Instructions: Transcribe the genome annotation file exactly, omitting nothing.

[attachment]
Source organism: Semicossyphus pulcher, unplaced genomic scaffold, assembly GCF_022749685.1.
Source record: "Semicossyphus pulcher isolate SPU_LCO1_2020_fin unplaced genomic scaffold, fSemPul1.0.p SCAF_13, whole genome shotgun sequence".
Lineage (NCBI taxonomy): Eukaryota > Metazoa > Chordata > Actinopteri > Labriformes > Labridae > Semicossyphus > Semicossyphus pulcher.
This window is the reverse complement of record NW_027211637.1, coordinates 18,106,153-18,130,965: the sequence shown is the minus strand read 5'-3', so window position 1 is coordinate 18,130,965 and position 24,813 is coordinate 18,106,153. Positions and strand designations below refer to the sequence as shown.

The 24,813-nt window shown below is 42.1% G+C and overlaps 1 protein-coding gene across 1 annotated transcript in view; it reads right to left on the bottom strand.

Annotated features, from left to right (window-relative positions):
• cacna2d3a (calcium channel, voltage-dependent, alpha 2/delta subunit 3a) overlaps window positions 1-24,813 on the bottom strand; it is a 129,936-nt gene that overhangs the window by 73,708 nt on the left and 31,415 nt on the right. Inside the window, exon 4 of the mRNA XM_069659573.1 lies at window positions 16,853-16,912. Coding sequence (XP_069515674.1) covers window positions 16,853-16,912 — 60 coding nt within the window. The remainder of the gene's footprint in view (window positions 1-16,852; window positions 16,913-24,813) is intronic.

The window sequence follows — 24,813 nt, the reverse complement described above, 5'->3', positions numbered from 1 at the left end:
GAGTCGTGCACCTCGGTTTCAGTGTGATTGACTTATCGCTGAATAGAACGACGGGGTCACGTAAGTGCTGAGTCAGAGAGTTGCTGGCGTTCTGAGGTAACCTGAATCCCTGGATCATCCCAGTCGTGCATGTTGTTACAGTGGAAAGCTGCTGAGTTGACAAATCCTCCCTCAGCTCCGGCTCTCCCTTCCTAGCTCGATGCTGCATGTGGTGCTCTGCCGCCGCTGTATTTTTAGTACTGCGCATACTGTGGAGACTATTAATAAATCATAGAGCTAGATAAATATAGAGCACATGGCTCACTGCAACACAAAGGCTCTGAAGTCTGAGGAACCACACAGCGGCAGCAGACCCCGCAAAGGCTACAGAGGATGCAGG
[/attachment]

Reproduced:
Source organism: Semicossyphus pulcher, unplaced genomic scaffold, assembly GCF_022749685.1.
Source record: "Semicossyphus pulcher isolate SPU_LCO1_2020_fin unplaced genomic scaffold, fSemPul1.0.p SCAF_13, whole genome shotgun sequence".
Lineage (NCBI taxonomy): Eukaryota > Metazoa > Chordata > Actinopteri > Labriformes > Labridae > Semicossyphus > Semicossyphus pulcher.
This window is the reverse complement of record NW_027211637.1, coordinates 18,106,153-18,130,965: the sequence shown is the minus strand read 5'-3', so window position 1 is coordinate 18,130,965 and position 24,813 is coordinate 18,106,153. Positions and strand designations below refer to the sequence as shown.

The 24,813-nt window shown below is 42.1% G+C and overlaps 1 protein-coding gene across 1 annotated transcript in view; it reads right to left on the bottom strand.

Annotated features, from left to right (window-relative positions):
• cacna2d3a (calcium channel, voltage-dependent, alpha 2/delta subunit 3a) overlaps window positions 1-24,813 on the bottom strand; it is a 129,936-nt gene that overhangs the window by 73,708 nt on the left and 31,415 nt on the right. Inside the window, exon 4 of the mRNA XM_069659573.1 lies at window positions 16,853-16,912. Coding sequence (XP_069515674.1) covers window positions 16,853-16,912 — 60 coding nt within the window. The remainder of the gene's footprint in view (window positions 1-16,852; window positions 16,913-24,813) is intronic.

The window sequence follows — 24,813 nt, the reverse complement described above, 5'->3', positions numbered from 1 at the left end:
GAGTCGTGCACCTCGGTTTCAGTGTGATTGACTTATCGCTGAATAGAACGACGGGGTCACGTAAGTGCTGAGTCAGAGAGTTGCTGGCGTTCTGAGGTAACCTGAATCCCTGGATCATCCCAGTCGTGCATGTTGTTACAGTGGAAAGCTGCTGAGTTGACAAATCCTCCCTCAGCTCCGGCTCTCCCTTCCTAGCTCGATGCTGCATGTGGTGCTCTGCCGCCGCTGTATTTTTAGTACTGCGCATACTGTGGAGACTATTAATAAATCATAGAGCTAGATAAATATAGAGCACATGGCTCACTGCAACACAAAGGCTCTGAAGTCTGAGGAACCACACAGCGGCAGCAGACCCCGCAAAGGCTACAGAGGATGCAGG